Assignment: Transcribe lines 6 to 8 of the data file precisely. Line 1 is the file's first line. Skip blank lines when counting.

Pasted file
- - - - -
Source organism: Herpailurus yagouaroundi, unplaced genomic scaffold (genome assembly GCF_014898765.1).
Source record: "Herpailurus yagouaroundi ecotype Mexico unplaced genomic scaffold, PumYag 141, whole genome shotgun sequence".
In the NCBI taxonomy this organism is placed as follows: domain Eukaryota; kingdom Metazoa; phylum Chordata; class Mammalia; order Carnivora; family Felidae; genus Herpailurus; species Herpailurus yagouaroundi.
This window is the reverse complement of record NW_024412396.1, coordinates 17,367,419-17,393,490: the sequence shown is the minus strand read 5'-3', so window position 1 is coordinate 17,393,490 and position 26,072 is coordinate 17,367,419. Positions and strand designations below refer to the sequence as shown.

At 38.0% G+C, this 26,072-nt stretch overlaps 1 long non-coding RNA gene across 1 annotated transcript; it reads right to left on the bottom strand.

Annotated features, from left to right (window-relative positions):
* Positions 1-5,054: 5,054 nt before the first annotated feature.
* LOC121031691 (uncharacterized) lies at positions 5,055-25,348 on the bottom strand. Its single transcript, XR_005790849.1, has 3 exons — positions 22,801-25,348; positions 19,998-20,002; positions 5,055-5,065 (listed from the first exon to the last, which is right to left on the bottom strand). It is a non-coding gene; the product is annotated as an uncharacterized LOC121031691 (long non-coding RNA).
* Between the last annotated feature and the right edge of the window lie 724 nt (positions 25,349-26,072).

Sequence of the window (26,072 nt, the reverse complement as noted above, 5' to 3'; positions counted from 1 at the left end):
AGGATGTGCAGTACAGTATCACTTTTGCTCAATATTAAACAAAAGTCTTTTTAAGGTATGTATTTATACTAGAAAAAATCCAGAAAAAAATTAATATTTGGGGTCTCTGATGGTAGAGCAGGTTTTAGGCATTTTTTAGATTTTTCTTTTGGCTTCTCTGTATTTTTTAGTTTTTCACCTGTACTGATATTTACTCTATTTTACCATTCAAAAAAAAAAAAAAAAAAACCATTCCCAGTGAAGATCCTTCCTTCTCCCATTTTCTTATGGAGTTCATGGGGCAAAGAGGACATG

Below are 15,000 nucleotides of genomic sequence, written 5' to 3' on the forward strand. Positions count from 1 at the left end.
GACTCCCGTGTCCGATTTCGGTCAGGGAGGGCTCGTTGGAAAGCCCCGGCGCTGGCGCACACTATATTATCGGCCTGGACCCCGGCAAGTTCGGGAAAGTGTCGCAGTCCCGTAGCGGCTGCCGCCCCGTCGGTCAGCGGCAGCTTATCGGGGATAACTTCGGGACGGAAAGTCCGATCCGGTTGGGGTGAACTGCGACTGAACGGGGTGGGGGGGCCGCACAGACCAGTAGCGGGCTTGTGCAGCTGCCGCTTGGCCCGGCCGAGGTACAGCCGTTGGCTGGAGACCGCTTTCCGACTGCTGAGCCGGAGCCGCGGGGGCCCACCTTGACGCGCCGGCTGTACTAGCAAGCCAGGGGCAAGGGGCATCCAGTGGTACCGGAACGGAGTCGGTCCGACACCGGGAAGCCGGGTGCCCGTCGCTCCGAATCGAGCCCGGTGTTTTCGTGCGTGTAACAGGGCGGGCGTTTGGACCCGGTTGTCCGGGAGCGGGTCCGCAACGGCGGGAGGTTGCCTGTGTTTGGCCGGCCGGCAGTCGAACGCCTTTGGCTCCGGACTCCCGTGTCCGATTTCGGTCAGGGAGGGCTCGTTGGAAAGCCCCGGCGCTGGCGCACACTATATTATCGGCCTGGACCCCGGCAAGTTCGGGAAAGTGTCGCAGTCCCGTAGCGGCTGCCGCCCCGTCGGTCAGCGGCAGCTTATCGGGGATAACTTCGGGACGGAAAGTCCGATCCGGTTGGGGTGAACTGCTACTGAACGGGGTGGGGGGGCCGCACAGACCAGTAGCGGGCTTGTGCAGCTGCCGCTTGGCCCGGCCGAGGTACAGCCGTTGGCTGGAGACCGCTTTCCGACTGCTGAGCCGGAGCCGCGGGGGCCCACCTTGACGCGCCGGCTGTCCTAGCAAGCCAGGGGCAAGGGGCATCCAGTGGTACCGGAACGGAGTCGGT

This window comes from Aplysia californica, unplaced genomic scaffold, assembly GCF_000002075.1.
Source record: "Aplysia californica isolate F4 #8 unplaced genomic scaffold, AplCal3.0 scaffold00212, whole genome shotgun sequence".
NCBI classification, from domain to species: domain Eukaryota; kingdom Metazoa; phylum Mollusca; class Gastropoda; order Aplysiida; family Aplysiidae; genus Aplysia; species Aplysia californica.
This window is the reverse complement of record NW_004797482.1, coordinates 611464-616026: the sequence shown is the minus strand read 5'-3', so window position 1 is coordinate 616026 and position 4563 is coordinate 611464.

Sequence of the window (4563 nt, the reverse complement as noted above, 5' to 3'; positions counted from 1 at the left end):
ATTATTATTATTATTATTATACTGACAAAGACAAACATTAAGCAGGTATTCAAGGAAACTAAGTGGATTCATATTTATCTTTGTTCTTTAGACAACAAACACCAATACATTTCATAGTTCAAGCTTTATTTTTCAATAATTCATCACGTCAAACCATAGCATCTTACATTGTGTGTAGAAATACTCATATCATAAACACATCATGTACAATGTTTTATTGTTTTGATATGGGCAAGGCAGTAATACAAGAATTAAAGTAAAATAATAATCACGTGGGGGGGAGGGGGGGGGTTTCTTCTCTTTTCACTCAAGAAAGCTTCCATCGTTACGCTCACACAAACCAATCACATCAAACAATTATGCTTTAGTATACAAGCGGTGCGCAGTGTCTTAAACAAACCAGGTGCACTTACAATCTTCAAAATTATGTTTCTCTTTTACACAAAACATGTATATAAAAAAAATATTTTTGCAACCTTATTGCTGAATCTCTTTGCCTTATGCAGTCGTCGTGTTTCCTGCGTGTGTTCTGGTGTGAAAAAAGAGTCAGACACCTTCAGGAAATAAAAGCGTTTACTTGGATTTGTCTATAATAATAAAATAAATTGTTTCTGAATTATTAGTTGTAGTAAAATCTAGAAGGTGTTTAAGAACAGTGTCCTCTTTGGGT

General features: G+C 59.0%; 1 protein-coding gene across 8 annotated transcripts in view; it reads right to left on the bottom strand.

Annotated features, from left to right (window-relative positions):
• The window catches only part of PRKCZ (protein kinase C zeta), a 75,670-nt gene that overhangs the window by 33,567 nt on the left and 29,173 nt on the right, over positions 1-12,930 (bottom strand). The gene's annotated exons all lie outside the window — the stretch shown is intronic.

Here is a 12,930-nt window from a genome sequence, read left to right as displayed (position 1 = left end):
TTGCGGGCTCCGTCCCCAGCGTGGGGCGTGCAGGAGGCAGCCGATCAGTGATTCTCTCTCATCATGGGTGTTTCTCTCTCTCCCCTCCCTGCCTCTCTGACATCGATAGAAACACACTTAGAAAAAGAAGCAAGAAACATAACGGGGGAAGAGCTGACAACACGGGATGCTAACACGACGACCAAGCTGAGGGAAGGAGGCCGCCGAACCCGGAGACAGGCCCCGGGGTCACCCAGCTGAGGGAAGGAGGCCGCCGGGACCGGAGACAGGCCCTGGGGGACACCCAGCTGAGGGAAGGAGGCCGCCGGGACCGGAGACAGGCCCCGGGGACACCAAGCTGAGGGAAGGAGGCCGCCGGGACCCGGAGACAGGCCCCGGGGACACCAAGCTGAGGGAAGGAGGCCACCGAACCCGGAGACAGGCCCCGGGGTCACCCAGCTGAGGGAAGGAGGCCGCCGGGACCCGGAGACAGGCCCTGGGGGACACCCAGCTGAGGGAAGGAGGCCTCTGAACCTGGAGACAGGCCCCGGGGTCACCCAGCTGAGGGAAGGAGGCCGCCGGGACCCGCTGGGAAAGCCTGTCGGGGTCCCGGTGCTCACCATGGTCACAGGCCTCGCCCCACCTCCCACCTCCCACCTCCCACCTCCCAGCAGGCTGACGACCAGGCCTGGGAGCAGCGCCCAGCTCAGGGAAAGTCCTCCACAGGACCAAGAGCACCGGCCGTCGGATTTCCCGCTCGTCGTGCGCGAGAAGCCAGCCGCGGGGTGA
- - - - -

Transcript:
Annotated features, from left to right (window-relative positions):
* Positions 1-5,054: 5,054 nt before the first annotated feature.
* LOC121031691 (uncharacterized) lies at positions 5,055-25,348 on the bottom strand. Its single transcript, XR_005790849.1, has 3 exons — positions 22,801-25,348; positions 19,998-20,002; positions 5,055-5,065 (listed from the first exon to the last, which is right to left on the bottom strand). It is a non-coding gene; the product is annotated as an uncharacterized LOC121031691 (long non-coding RNA).